Why Should I Learn a Foreign Language?
Sometimes you may wonder, "why should I learn a foreign language?". There are many reasons, but as a unique person you may resonate with some of these reasons more than others.
The best way to travel is usually to become friends with the locals, who can show you cherished parts of the culture and country in which they live. When tourists come to an English-speaking country, they are often expected to try to communicate in English. This makes sense, as they are visiting an English-speaking country. But often times when we go abroad, we often rely on people in other countries to help us in English. This is kind of a double standard, where everyone but us must do the work for communication. I don't mean to suggest that everyone should learn the language of every country they visit, but a small book of phrases and an attempt at communicating will go a long way.
Most of us usually do not think about culture as we go throughout our day. We're content with the way things are -- the way we grew up with them being -- even if another country may do things completely differently. Sometimes we talk about culture shock while visiting a foreign country. Even if you don't agree with some cultural phenomena, it's important to learn about each other's cultures to better understand each other.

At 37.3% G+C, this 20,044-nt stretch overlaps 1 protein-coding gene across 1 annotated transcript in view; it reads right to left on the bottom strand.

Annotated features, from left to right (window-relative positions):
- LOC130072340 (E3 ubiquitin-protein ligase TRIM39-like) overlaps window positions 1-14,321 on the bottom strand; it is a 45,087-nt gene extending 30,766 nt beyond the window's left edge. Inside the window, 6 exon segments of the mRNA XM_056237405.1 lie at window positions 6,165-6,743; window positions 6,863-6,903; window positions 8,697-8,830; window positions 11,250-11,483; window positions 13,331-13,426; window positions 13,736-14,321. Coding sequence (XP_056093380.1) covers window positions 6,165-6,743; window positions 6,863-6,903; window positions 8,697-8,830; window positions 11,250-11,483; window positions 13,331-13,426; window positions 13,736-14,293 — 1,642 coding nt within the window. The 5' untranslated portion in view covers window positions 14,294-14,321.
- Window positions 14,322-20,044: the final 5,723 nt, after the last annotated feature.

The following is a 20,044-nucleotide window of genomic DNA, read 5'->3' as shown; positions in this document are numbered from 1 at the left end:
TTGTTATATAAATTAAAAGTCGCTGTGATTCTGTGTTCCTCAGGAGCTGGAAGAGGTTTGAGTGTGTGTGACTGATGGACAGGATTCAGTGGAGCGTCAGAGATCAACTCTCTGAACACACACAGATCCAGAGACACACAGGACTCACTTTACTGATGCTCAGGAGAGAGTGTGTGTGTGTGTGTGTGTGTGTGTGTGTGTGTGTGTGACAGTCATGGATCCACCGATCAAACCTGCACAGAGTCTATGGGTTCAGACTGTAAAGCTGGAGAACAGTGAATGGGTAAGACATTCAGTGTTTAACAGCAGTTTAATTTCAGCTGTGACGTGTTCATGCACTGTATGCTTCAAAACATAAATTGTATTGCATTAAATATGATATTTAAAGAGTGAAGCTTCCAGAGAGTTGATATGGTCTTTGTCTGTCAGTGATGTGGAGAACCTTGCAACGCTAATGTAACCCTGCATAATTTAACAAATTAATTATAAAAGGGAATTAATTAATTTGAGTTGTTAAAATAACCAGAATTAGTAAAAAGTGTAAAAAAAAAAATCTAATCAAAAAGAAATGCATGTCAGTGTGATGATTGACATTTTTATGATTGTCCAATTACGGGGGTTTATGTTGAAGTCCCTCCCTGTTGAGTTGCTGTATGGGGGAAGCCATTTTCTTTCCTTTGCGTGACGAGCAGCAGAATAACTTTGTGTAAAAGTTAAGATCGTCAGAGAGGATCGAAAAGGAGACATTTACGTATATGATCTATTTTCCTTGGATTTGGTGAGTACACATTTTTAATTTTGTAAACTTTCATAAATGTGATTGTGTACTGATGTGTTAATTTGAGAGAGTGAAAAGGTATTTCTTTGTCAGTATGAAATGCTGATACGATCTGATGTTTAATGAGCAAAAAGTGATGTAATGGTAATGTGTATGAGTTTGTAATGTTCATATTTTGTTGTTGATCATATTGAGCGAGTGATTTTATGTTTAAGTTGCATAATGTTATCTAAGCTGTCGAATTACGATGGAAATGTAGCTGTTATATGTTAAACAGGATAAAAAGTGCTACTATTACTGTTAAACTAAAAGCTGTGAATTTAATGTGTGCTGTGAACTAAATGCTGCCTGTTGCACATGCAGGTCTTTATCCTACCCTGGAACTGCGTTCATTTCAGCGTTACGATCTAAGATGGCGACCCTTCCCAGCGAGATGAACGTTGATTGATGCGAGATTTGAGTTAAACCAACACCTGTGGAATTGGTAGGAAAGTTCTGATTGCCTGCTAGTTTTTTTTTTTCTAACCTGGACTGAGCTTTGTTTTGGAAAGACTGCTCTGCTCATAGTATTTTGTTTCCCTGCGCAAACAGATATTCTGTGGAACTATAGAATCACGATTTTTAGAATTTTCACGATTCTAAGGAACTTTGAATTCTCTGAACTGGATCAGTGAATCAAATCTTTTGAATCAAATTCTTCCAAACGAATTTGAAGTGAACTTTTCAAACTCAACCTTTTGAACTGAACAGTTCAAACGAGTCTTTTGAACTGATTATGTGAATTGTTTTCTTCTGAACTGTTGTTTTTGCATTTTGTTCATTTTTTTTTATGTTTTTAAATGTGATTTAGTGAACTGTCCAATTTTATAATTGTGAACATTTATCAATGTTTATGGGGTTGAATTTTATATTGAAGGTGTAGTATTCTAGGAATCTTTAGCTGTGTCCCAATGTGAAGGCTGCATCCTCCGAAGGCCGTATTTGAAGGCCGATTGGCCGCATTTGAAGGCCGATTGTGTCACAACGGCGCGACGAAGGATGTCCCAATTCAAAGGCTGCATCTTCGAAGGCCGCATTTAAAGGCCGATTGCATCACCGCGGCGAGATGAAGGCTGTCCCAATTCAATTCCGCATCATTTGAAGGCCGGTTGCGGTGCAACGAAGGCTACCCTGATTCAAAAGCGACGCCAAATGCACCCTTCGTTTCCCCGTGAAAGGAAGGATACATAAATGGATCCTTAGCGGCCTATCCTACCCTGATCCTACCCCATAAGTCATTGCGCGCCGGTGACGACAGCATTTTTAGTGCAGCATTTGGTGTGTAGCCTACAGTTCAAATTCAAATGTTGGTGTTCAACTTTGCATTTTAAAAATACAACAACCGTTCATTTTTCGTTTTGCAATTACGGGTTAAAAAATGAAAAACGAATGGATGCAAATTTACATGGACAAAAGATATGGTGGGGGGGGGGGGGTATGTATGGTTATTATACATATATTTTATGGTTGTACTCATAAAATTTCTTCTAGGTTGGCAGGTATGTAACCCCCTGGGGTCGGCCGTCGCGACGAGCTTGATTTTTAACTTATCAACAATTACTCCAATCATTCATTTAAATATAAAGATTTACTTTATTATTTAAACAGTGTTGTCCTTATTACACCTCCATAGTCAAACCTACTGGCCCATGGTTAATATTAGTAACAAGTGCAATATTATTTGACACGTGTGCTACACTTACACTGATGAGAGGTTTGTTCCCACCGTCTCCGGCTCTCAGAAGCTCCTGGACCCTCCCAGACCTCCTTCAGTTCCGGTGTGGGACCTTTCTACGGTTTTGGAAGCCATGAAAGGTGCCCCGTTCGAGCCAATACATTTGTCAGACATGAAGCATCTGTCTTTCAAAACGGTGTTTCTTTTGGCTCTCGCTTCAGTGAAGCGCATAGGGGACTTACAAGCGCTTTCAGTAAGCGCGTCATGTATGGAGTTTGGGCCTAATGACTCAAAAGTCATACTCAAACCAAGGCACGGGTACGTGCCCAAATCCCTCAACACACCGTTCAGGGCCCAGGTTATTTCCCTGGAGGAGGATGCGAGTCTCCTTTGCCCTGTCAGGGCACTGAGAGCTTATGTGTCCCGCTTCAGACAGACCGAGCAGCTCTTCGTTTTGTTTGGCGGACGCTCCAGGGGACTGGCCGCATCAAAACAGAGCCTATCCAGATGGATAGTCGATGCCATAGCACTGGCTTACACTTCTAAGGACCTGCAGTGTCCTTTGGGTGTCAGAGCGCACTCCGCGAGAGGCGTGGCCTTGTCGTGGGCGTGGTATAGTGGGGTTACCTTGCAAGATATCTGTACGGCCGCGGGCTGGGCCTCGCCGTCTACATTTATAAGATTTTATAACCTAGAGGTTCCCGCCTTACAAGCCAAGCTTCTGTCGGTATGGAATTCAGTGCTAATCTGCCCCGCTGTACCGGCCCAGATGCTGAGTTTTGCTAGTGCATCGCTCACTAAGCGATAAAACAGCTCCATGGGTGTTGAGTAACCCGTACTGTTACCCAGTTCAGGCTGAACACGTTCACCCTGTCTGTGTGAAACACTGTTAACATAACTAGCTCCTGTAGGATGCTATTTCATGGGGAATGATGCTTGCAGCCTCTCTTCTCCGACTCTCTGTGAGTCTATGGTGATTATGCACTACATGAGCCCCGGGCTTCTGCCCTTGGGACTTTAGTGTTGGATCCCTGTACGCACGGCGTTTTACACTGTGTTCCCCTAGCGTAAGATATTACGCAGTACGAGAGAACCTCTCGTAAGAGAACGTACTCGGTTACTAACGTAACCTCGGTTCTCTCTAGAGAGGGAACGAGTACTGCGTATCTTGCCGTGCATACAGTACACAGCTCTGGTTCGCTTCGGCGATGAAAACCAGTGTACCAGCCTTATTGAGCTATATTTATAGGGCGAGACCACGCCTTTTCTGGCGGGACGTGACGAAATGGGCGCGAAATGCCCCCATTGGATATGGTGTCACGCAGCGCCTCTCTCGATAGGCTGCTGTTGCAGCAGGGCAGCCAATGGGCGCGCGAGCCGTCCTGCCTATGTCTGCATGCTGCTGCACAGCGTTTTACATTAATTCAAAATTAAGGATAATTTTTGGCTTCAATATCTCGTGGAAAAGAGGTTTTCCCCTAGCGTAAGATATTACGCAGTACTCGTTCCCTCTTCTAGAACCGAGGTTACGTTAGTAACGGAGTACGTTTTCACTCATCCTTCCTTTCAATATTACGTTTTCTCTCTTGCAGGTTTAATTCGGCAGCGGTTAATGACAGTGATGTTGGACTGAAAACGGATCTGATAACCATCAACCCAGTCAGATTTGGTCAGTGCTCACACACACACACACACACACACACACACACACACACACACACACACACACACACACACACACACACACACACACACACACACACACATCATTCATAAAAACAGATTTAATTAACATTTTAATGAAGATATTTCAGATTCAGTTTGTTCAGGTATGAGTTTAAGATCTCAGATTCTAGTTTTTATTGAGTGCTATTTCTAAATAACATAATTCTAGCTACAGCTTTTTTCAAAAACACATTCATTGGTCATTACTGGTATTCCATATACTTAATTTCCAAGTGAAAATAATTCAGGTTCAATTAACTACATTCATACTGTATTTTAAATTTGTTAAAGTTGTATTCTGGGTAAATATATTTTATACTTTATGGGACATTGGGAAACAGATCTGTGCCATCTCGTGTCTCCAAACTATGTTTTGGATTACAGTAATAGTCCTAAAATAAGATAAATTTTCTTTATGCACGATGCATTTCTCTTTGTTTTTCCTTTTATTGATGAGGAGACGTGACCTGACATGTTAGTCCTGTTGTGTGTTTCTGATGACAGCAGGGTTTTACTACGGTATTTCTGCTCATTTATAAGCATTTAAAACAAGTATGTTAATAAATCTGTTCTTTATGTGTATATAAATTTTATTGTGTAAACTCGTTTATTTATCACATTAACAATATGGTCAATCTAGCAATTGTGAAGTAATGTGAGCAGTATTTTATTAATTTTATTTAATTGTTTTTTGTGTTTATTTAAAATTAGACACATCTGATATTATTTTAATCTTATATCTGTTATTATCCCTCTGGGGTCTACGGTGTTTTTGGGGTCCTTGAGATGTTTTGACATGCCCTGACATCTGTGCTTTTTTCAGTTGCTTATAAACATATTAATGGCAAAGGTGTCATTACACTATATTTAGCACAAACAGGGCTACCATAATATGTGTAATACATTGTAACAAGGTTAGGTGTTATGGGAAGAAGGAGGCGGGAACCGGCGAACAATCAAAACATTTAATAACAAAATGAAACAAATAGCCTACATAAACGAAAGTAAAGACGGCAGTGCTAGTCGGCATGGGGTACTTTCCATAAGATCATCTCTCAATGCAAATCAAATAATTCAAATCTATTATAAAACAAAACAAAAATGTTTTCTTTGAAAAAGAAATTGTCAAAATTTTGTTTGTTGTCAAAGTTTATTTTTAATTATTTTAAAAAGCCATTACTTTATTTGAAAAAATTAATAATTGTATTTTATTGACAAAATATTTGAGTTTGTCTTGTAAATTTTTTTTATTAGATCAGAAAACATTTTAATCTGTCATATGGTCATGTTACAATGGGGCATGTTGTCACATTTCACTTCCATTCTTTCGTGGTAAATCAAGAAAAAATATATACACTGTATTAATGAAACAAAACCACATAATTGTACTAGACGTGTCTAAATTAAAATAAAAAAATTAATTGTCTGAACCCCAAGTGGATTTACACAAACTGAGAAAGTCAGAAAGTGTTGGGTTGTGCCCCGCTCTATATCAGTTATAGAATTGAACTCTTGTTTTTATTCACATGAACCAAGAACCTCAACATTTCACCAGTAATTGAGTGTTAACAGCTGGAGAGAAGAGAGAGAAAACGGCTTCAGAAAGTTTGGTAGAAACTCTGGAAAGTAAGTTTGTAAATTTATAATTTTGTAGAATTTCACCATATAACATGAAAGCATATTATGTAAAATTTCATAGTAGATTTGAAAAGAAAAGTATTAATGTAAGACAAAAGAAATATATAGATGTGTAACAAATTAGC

There are many communities of language learners on the internet such as Langful, and in most cities. I have made many friends by participating in these communities, and myself and friends have even come across employment and travel opportunities from the people we’ve met.
I’ve once heard that our native language helps shape the way we think. I confirmed this for myself once I started learning languages like Esperanto, and American Sign Language (ASL) that require a different way of thinking.
Esperanto made me realize the structure of my native language -- which exceptions exist, and which mistakes I was making. As a computer programmer, it was directly in line with how I think. As for ASL, I’ve never been very good at reading social cues or emotions. It forced me to be attentive to these signals, and showed me that a nonverbal language could be just as poetic and expressive as a verbal one, even more so.
A foreign language on your resume can present to potential employers that you are willing to take the initiative to learn, and that you have good communication skills which can help you stand apart from other applicants. Even if you are not proficient enough to conduct business, these skills will still be valuable to your potential employer.
Learning a language is like solving puzzles. People often play Sudoku, crosswords, or other mental games to occupy their time, keep their mind sharp, and entertain themselves. All of these things are possible with learning a language as well, with the added reward that you will be able to communicate in this language for the future.
If you weren’t planning on learning a language already, then I hope these reasons gave you some things to think about. If you currently study a foreign language, then we would love to hear your reasons. Either comment below, or you can also reach out on our Facebook or Twitter pages.